What is your most recent accomplishment? Kernel Coladas Gourmet Popcorn was named the 2012 Small Business of the Year by the Whitley County Chamber of Commerce last fall. A major factor in the company’s favor was Hively’s community involvement.

What makes a leader effective? The best leaders put people first, Hively believes. They solicit ideas from the group they’re leading and take a democratic approach. That includes building consensus for projects and ideas when possible.

“Earn respect rather than just commanding it,” she said.

What leadership traits do you value most? Empathy and active listening top Hively’s list.

“You can’t really lead without understanding first,” she said.

The 25-year-old is also big on self-awareness. Having it allows a leader to build a team that compensates for the leader’s weaknesses.

What is the best leadership book you’ve read? “The 7 Habits of Highly Effective People” impressed Hively because author Stephen Covey discusses changing your perspective to see a situation in different lights. Someone who disagrees with you might have a valid perspective.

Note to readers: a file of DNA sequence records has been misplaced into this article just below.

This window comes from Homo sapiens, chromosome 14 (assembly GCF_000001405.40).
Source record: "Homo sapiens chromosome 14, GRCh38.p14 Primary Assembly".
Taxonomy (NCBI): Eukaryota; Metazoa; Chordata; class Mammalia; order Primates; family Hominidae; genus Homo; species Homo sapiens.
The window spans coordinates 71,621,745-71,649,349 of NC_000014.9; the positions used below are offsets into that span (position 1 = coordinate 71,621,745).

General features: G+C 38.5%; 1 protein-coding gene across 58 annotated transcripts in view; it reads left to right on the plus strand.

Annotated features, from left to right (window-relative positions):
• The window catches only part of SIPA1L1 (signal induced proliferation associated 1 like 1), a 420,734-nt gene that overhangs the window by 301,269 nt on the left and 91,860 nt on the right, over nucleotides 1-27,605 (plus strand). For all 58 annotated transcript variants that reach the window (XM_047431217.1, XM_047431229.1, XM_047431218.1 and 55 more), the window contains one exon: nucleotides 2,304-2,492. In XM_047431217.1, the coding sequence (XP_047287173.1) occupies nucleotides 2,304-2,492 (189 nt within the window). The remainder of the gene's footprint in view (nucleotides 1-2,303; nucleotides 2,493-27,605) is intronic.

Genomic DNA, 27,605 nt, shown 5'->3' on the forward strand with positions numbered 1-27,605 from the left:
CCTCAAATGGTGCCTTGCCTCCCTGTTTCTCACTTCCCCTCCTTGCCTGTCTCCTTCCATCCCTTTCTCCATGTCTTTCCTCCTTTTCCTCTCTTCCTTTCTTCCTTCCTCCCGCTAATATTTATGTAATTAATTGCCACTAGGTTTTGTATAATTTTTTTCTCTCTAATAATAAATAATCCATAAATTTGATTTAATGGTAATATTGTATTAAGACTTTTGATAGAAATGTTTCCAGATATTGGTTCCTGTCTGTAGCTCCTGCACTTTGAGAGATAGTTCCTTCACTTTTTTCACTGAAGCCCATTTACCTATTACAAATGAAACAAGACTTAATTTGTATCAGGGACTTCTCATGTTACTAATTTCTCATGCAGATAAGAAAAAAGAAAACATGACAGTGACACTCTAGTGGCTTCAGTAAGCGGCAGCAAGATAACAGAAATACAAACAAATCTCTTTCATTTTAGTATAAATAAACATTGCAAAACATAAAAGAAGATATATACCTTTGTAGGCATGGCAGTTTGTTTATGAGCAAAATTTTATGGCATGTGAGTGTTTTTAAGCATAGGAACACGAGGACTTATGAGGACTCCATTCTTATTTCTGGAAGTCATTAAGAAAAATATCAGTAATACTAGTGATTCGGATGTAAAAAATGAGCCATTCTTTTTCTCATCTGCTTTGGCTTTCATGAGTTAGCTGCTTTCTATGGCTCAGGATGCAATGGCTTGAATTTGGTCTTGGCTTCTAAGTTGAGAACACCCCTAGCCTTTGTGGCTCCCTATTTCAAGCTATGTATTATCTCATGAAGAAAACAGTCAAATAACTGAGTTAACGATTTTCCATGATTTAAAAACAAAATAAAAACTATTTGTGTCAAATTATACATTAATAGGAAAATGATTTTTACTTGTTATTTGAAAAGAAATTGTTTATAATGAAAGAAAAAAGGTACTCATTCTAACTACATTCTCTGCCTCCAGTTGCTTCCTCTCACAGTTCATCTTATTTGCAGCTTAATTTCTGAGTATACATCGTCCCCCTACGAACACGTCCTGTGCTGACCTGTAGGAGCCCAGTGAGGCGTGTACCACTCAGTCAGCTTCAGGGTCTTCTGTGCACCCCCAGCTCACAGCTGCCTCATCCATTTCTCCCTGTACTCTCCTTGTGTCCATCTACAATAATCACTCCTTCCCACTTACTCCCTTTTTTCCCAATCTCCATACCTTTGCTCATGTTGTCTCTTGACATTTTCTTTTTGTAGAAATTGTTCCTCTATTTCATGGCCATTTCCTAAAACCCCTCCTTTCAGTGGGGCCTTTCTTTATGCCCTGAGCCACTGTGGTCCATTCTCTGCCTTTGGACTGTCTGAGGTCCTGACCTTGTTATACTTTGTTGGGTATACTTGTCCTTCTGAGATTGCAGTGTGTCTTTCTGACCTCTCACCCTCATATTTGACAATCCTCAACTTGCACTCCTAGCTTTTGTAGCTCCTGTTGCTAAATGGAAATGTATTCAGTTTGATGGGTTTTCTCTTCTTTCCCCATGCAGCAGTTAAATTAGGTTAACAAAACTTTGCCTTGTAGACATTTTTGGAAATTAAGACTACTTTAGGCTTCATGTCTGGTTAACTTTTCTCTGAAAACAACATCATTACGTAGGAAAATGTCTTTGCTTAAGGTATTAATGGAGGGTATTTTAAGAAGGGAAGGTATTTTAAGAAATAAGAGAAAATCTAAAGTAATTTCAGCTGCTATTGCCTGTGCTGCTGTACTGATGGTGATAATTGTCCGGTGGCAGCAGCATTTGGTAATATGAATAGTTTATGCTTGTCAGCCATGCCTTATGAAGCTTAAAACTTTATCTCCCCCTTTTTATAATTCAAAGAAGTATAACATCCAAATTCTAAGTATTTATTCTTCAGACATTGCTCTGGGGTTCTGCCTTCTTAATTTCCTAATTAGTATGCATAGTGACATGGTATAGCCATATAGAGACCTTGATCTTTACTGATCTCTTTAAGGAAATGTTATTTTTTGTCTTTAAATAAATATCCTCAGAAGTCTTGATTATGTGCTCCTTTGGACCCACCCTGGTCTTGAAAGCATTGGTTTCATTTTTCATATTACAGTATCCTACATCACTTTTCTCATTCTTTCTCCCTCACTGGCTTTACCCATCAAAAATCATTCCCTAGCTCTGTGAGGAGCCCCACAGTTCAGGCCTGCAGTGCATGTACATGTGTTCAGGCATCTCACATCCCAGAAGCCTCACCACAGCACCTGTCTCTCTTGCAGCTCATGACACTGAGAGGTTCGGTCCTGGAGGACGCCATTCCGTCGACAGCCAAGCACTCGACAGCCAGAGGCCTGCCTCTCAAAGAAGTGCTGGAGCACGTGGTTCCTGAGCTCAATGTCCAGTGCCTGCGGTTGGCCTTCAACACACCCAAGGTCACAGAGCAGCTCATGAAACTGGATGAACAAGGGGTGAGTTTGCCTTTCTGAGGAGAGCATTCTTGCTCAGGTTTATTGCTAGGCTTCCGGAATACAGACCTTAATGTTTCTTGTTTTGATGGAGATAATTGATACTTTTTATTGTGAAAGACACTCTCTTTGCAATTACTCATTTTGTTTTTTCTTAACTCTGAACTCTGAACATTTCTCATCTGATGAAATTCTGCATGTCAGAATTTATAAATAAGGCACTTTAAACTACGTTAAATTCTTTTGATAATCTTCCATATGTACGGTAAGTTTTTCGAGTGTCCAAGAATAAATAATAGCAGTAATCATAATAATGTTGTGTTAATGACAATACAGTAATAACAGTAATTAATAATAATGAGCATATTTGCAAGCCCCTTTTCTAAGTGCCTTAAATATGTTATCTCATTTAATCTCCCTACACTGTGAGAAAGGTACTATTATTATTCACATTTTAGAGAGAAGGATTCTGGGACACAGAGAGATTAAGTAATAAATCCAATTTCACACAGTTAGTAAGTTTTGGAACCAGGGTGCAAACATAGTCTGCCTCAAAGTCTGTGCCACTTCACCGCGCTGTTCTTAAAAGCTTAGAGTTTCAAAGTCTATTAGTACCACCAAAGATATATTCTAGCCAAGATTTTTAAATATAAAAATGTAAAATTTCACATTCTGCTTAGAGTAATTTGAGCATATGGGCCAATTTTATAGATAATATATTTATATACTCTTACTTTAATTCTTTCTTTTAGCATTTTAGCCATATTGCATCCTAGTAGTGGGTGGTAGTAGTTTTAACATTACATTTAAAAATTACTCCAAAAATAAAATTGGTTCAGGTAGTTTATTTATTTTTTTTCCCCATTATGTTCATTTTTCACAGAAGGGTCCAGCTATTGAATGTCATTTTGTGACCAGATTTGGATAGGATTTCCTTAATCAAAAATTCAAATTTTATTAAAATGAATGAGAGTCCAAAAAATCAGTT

Also, Covey preaches the concept of self-awareness.

“You need to know what’s going on with you before you can fix your team,” Hively said.

What are the best ways to overcome self-doubt? “Remember that we’re our own biggest critic,” she said. “There are people out there who want us to succeed.”

Hively sometimes reaches out to one of those people in her own life when she needs an impromptu pep talk.

How do you manage your time? Hively sees time management as an area for improvement.

“I feel like I’m always on the go,” she said.

She’s been able to meet her many commitments by relying on her calendar. Scheduling meetings on the same side of town for the same day also helps Hively be more efficient.